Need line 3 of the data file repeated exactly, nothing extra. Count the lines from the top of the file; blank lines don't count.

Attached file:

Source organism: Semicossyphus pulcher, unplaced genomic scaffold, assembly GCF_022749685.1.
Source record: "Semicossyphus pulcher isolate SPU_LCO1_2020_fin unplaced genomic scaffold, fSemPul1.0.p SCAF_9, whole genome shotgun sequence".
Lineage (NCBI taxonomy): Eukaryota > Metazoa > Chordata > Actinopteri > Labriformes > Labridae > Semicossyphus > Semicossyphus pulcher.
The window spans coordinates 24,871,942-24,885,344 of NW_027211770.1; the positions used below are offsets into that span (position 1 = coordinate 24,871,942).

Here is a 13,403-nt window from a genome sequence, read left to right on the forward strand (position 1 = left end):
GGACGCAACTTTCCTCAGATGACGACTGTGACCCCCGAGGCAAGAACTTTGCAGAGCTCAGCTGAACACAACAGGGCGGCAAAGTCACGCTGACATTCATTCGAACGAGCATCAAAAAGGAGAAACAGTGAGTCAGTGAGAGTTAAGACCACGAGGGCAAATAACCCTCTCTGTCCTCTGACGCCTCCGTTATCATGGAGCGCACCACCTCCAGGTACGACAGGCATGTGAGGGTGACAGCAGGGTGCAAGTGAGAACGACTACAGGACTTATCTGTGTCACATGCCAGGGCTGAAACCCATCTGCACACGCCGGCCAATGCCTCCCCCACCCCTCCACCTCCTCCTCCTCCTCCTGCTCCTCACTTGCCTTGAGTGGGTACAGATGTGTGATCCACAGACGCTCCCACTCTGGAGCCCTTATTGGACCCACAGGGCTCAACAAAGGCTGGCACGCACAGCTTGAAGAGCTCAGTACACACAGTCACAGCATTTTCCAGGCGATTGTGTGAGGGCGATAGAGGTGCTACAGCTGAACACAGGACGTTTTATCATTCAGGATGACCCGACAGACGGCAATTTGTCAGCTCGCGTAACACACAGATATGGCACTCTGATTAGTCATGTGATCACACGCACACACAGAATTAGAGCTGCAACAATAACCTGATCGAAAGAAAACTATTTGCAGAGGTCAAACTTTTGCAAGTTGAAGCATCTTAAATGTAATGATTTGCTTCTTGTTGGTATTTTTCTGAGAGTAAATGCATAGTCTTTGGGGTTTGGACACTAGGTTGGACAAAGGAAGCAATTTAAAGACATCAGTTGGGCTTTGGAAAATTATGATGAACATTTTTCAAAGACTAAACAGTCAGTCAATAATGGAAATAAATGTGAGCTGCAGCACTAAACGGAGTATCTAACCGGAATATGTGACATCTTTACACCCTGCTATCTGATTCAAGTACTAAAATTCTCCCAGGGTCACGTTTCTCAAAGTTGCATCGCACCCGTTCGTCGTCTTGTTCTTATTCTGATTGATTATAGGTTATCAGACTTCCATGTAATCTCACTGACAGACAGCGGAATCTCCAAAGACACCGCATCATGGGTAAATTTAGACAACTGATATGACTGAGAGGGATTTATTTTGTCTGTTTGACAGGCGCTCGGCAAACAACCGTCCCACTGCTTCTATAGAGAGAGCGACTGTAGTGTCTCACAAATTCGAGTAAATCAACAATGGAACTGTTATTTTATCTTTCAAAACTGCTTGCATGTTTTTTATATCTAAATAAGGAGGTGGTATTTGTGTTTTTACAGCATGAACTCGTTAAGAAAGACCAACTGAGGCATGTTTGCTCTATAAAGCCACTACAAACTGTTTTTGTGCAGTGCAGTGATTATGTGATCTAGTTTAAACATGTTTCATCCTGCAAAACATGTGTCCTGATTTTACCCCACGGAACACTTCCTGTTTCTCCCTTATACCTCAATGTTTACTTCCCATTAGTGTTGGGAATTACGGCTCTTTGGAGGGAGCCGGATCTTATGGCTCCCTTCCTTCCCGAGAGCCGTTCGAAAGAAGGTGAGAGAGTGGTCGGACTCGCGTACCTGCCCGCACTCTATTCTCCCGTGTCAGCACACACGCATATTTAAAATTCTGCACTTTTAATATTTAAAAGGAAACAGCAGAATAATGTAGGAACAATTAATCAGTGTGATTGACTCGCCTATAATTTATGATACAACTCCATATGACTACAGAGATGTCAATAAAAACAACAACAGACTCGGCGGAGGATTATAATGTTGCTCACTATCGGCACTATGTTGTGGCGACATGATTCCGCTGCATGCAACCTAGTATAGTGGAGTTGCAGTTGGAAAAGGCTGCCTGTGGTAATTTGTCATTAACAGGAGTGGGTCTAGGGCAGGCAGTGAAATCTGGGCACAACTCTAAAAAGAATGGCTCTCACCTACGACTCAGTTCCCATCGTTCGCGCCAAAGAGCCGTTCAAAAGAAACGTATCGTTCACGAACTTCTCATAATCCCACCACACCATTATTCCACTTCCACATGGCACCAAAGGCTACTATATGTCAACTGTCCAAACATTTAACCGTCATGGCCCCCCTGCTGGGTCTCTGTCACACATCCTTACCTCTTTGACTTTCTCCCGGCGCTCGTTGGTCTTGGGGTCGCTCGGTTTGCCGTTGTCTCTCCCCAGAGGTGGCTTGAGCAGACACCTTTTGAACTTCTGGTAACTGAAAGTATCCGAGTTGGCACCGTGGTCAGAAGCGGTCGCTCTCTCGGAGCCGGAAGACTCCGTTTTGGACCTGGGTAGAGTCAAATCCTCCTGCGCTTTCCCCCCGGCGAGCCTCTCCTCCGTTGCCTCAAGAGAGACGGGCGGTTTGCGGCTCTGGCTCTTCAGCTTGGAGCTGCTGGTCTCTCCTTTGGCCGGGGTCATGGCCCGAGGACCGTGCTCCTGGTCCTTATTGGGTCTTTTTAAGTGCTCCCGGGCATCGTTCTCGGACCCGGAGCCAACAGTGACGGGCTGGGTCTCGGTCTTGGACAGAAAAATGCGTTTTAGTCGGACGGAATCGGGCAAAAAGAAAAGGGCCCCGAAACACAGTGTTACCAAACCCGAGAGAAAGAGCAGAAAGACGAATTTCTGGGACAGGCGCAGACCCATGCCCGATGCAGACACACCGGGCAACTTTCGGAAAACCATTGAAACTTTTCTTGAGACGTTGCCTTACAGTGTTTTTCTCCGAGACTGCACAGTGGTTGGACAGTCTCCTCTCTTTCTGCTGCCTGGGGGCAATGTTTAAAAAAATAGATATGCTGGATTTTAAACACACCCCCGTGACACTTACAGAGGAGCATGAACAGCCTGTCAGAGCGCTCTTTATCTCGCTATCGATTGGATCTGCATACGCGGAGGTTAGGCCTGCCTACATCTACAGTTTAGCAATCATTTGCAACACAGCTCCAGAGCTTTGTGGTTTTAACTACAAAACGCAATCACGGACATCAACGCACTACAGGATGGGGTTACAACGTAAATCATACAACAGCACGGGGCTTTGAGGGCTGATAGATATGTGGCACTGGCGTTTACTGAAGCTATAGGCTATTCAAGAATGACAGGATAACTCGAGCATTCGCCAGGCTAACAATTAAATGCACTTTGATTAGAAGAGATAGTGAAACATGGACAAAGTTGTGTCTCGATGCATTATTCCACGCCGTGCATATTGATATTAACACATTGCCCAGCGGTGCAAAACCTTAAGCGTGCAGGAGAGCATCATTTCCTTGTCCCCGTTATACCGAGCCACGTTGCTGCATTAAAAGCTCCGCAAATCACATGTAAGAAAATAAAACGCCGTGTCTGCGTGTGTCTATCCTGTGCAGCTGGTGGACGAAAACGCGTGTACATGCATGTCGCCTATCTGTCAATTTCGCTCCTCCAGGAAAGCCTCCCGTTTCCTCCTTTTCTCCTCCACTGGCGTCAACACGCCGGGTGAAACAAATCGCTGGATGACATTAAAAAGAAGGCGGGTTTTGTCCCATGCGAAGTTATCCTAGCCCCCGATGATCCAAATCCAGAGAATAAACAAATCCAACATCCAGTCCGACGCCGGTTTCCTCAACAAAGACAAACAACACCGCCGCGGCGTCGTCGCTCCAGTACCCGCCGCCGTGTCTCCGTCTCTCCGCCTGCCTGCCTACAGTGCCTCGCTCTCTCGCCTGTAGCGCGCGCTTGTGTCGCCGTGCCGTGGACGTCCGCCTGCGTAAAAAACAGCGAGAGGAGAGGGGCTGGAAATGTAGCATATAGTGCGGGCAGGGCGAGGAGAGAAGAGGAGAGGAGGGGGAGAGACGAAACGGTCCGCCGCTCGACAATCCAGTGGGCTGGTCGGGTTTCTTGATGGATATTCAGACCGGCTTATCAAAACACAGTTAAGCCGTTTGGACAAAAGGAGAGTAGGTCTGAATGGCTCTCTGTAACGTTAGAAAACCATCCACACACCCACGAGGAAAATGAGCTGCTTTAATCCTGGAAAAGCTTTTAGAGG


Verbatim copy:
Lineage (NCBI taxonomy): Eukaryota > Metazoa > Chordata > Actinopteri > Labriformes > Labridae > Semicossyphus > Semicossyphus pulcher.